On Exhibit: Printmaking is front and center at the Clark

Left: “The Englishman at the Moulin Rouge,” lithograph by Henri de Toulouse-Lautrec. Right: “Zõjõji Temple, Shiba,” color woodblock print by Kawase Hasui. (Images courtesy Clark Art Museum)
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Left: “The Englishman at the Moulin Rouge,” lithograph by Henri de Toulouse-Lautrec. Right: “Zõjõji Temple, Shiba,” color woodblock print by Kawase Hasui. (Images courtesy Clark Art Museum)

WILLIAMSTOWN, Mass. — On desolate winter days, a trip to the Clark Art Institute could be a good bet for beating cabin fever.

This month especially is a good time to make the sometimes bleak and sometimes beautiful drive out to Williamstown, as admission to the museum is free and printmaking is front and center.

Brightly colored and bawdy advertisements by Henri de Toulouse-Lautrec adorn the walls of one exhibit, which also features posters from Jules Chéret and prints by Mary Cassatt, among other artists.

The works are part of the exhibit “Hue & Cry,” which explores the rise, fall and subsequent rise of color in French printmaking between the 18th and late 19th centuries.

The exhibit starts with an exploration of color in printmaking during the 1760s when aquatint was introduced and French artists began using color intaglio printmaking (where several plates were inked in different hues). It allowed for more detailed works, like the depiction of a wild celery root created in the workshop of Jacques-Fabien Gautier-Dagoty in 1767.

However, it was a time-consuming and costly process that was only possible for the wealthy and thus fell out of fashion with the French Revolution. It remained so for the next century and it wasn’t until the Europeans were introduced to Japanese woodblock techniques and ukiyo-e style prints that color began to make its way back into French printmaking.

Cassatt, an American artist who studied and worked in France, was particularly inspired by the Japanese prints and created a set of ten color aquatints after seeing a major exhibition of ukiyo-e prints at the Ecole des Beaux-Arts. In the exhibit, viewers see “Mother’s Kiss,” a sweet, intimate piece with a mother embracing a child, her dark coifed hair turned toward the viewer. The colors are toned down, though the mother’s dress features red and a muddy green/brown floral pattern.

Further along, are the more familiar posters and advertisements from the Belle Époque of the 1890s, including Toulouse-Lautrec’s “Balcony with a Gilded Grotesque Mask,” depicting a woman with opera glasses pointing toward an unseen stage, her bright red lips pursed, perhaps in disappointment or praise. The red of her lips and hair stand out from the faded red of the theater balcony in the background.

The piece, a color lithograph, is displayed near “The Englishman at the Moulin Rouge,” one of the artist’s more scandalous works. A grey-hued man, representing the artist William Tom Warrener, leans toward two brightly-hued women, one with vibrant red hair and another with a black lock escaping from a hat. The intimacy between the figures is loaded with innuendo.
Flashier advertisements from Chéret are also on view, including a few that make ice skating seem glamorous.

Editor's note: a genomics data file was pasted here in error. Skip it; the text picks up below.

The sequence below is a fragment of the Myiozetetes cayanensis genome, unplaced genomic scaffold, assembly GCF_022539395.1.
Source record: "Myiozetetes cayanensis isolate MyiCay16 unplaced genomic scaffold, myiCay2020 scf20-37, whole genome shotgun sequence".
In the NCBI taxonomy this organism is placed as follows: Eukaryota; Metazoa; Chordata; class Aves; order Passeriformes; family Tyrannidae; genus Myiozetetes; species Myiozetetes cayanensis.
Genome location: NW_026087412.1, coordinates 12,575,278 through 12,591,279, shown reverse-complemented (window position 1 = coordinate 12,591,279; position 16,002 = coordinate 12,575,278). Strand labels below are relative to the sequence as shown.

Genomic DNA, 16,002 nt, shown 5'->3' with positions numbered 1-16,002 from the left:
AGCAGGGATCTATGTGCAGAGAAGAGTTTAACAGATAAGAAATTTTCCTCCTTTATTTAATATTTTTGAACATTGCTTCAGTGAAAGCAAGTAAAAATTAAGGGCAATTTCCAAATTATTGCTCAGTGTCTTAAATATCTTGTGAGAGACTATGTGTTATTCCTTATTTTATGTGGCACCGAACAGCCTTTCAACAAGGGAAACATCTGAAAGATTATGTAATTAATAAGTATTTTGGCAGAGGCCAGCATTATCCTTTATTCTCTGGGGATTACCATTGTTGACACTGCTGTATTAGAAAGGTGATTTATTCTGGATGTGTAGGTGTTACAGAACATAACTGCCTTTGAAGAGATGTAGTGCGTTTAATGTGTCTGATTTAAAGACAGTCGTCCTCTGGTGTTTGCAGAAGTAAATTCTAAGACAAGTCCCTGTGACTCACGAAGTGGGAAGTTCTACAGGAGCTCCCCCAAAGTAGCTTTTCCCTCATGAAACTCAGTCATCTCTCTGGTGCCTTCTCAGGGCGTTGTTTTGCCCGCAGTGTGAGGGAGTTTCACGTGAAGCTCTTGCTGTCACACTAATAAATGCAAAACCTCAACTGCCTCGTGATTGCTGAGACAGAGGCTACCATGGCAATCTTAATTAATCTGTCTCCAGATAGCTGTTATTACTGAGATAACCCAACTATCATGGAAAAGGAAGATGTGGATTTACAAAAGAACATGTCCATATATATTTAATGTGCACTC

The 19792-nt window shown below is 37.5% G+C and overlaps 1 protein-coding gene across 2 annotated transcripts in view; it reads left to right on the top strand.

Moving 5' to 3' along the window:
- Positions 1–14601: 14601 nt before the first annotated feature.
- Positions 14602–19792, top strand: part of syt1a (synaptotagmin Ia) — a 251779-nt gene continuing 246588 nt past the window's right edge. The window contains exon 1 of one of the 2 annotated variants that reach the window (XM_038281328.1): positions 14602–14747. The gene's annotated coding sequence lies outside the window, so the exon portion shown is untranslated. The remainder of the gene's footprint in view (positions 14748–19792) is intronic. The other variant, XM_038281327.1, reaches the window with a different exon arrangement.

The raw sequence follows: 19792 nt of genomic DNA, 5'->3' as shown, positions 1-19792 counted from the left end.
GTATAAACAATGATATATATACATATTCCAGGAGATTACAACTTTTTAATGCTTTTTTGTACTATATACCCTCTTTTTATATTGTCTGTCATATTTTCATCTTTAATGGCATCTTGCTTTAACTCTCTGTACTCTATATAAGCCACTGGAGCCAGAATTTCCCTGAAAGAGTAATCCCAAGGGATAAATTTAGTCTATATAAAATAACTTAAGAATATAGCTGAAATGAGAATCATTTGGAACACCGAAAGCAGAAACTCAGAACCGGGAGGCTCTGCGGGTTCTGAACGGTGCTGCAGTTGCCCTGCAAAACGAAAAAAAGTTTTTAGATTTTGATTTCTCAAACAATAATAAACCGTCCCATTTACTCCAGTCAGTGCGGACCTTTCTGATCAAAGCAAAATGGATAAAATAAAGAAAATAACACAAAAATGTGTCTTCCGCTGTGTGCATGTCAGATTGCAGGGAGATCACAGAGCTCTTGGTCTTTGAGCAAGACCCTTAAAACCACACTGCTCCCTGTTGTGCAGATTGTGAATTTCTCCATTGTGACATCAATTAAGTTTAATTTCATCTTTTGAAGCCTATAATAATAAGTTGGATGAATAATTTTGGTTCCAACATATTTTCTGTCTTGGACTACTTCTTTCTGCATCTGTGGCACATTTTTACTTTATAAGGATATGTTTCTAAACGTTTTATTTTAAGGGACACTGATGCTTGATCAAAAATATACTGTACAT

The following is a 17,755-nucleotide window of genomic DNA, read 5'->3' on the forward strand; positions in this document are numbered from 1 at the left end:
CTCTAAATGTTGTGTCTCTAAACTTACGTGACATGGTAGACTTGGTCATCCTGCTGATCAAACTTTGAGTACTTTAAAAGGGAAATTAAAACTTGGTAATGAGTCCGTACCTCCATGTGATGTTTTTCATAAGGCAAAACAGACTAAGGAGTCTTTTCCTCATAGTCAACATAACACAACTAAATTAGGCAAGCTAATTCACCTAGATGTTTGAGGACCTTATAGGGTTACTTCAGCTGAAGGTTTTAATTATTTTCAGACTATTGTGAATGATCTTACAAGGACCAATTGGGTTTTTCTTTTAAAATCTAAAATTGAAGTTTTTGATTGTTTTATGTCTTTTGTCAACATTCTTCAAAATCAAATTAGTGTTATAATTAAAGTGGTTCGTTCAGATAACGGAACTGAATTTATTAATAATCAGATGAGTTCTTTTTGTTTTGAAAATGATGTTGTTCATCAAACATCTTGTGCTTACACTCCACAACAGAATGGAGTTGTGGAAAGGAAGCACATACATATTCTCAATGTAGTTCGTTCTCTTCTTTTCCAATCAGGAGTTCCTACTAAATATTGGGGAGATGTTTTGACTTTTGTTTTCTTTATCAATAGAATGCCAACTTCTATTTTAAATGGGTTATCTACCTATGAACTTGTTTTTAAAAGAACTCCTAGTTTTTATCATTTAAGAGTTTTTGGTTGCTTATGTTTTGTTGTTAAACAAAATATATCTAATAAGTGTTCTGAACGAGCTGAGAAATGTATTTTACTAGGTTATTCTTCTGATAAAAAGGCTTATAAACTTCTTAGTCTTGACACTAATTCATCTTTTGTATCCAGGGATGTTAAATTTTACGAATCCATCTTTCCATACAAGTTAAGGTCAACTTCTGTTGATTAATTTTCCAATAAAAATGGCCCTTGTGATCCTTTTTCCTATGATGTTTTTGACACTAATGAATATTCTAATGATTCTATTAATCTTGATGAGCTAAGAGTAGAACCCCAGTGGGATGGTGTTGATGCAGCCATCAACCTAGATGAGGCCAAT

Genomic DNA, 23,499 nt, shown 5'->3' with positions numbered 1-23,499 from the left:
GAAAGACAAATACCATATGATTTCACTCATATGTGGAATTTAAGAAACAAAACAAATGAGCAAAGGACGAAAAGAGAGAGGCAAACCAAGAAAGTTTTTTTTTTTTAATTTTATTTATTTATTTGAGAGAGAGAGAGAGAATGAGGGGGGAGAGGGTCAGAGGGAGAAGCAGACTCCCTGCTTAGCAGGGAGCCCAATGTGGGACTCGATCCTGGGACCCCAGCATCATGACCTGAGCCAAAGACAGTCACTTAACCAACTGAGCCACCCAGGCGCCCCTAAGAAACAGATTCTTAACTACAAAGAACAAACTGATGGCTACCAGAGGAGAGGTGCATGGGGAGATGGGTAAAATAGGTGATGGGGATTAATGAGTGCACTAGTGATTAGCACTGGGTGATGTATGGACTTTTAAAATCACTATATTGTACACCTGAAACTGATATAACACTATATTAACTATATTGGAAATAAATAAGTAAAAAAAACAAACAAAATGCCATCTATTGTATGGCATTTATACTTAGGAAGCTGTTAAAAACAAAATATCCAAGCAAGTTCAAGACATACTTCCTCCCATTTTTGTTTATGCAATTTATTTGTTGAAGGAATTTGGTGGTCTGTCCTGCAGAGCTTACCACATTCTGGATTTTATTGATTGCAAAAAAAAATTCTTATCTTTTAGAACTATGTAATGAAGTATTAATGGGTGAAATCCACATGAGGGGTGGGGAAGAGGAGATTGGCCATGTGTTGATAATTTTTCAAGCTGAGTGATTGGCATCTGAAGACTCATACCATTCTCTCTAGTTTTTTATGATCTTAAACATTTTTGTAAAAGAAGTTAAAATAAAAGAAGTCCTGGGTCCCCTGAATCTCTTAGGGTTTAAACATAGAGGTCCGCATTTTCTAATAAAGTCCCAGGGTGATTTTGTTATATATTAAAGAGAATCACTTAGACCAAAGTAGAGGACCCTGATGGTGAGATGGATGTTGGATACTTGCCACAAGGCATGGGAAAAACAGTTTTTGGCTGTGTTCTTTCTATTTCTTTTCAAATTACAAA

Other highlights in the exhibit include a series of works by Henri Rivière, especially a sweeping 1898 work depicting boats coming into a harbor at sunset. The sky is framed by hues of greens and blues, separated from the sea by mountainous clouds of mauve.

‘Competing Currents’

The exhibit ends on a rather timid note, though that shouldn’t stop one from wandering through the Clark’s permanent collection and into the Eugene V. Thaw Gallery to find an appealing array of 1900s Japanese prints. The exhibit, titled “Competing Currents,” presents works from the ukiyo-e genre, as well as shin-hanga (new prints) and sōsaku-hanga (creative prints). It’s not nearly as expansive as “Hue & Cry,” however, the pieces on view are crowd-pleasers. Even on a Tuesday afternoon, the gallery had a fair number of visitors taking their time to wander and pause in front of pieces that caught their attention.

And there are plenty of prints that engender a pause, including moody works like “Kagurazaka Street after Night Rain,” a color
woodblock print by Yoshida Hiroshi with the light from glowing lanterns and shop windows reflected in the watery streets that draw one into the rest of the composition.

In another eye-catching piece, this one by Kawase Hasui, a vivid red temple stands in stark contrast with the pure white snow falling and covering the roof and trees. A figure walks down the temple stairs, mostly hidden by an azure umbrella.

Elsewhere, the prints focus on popular tourist attractions, like the Kintai Bridge. In a shin-hanga-style piece by Hasui, the serpentine bridge is shown from below, with mountains in the background and a few figures on the bank of the waterway and on the bridge. The scene is peaceful, with saturated blues and greens of the natural landscape juxtaposed with the brown and grey-white stone of the bridge.

“Competing Currents” is a visual relief and delight that leaves one wanting a deeper exploration into Japanese printmaking. It’s on view until January 30. Admission to the Clark is free through the entire month.

Beyond the print exhibits, there’s plenty to see in the permanent collection, including pieces by Pierre-Auguste Renoir, Claude Monet, Sarah Bernhardt and others. Advanced reservations are suggested and can be made online and proof of vaccination against COVID-19 is required for entry into the museum. For more information visit clarkart.edu.

Categories: Art, Life and Arts

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